The Telegraph's Scores

  • Movies
  • TV
For 1,336 reviews, this publication has graded:
  • 49% higher than the average critic
  • 2% same as the average critic
  • 49% lower than the average critic
On average, this publication grades 1.6 points higher than other critics. (0-100 point scale)
Average Movie review score: 66
Highest review score: 100 Joy
Lowest review score: 0 Cats
Score distribution:
1336 movie reviews
  1. I can’t recall the last time I was so staggered by a film’s craftsmanship while feeling almost nothing else about it at all – little fear, less sadness, and barely a spark of actual excitement at anything beyond the high-wire nature of the filmmaking enterprise itself.
  2. Why are they are so relentlessly endearing and funny? Comic timing is a big part of it: every skit and pratfall is staged to split-second perfection.
  3. The Gentlemen is a valiant, often raucous bid to drag the tried-and-true old Ritchie formula into the present, and while the result feels like he got about as far as 2005 – with lip-service acknowledgements of grime music and YouTube – for the purposes of this film, it’s close enough.
  4. The only realistic way to fix Cats would be to spay it, or simply pretend it never happened. Because it's an all-time - a rare and star-spangled calamity.
  5. The Rise of Skywalker completes a saga no one sane screenwriter would have dreamt up from scratch, but does so with such pluck and showmanship that the result feels strangely precious: a busked epic whose every individual move comes straight from the heart.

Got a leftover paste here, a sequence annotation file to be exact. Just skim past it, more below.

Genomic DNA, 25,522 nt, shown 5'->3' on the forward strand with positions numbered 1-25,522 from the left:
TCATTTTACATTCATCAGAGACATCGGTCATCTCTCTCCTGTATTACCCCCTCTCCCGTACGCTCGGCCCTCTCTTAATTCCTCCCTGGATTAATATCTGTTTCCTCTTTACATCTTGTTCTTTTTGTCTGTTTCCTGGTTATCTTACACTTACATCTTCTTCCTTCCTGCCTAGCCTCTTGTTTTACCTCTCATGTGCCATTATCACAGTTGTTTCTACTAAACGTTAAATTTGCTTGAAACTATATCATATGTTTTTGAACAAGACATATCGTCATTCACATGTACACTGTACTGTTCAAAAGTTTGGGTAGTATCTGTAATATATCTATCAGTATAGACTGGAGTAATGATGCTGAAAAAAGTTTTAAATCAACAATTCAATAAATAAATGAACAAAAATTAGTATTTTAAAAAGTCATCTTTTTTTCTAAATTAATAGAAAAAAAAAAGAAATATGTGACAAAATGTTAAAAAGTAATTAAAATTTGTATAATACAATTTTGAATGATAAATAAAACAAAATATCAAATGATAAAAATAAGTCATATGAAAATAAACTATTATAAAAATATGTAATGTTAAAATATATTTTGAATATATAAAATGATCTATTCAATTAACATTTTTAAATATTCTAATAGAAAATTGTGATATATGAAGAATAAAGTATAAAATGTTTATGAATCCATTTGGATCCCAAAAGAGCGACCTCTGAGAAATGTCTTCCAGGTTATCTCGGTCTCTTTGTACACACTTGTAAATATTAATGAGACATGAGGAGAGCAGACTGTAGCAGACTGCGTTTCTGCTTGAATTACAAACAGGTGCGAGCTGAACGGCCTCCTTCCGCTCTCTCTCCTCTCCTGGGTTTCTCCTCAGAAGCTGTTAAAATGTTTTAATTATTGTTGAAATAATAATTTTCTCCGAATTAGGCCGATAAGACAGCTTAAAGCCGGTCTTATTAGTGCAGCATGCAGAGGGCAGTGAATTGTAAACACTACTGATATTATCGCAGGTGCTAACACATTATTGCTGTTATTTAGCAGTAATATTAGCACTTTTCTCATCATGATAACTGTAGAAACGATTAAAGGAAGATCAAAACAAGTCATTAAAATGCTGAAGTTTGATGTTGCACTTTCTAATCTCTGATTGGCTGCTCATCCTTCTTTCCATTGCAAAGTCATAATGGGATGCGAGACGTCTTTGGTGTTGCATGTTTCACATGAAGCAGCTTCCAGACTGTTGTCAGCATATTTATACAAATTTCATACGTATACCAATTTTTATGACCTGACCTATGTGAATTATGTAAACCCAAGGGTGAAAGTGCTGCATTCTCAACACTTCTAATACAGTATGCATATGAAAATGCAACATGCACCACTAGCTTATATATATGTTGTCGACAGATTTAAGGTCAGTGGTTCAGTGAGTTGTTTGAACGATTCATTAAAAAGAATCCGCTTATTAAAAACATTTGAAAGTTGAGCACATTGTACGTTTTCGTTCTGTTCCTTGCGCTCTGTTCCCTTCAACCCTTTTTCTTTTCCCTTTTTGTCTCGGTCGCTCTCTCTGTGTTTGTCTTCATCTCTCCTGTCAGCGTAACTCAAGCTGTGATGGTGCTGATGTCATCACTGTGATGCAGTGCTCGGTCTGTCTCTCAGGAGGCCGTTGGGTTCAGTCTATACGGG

6. Bombshell is a bright, watchable film on a subject that ought to make us squirm.
  7. Star-crossed angst isn’t often the most attractive of teenage traits, but it’s downright bewitching in the films of Makoto Shinkai.
  8. If it weren’t for the stifling earnestness about patriarchal dogma, you could mistake it for M. Night Shyalaman’s The Village given some kind of vague off-Broadway workshopping, and regurgitated minus the twist.
  9. The whole package is so sleekly watchable, if risk-averse to a fault, that I can’t recall a recent time at the cinema where I learned more by thinking less.
  10. It would be near-impossible to love Louisa May Alcott’s Little Women more than Greta Gerwig does.
  11. The themes of mob justice and socialised misogyny could have hit a little harder if they’d been explored rather than simply harped on about.
  12. Watchable though the One Good Cop formula has oft proven, it’s shot through here with unearned self-regard – and turns acrid fast.
  13. For all its feints and innovations, Frozen II knows its audience inside out, and wants to ensure every last subdivision leaves feeling both seen and satisfied. That’s obviously good business. But it’s also generous, deeply charming filmmaking.
  14. The film is nearly two hours long and passes in what feels like 45 seconds. It is wildly entertaining and blaringly ridiculous, and I want to watch it every night for a week.
  15. The film’s nothing if not an argument-starter, with plenty of hot provocations – especially about the bargains underpinning black excellence – to toss out. They’re like firecrackers, though. You come out rattled, but half-certain you’ve been toyed with.